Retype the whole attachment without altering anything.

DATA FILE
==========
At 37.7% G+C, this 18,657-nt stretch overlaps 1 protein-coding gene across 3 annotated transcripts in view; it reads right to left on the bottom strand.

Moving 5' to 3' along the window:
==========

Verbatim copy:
At 37.7% G+C, this 18,657-nt stretch overlaps 1 protein-coding gene across 3 annotated transcripts in view; it reads right to left on the bottom strand.

Moving 5' to 3' along the window: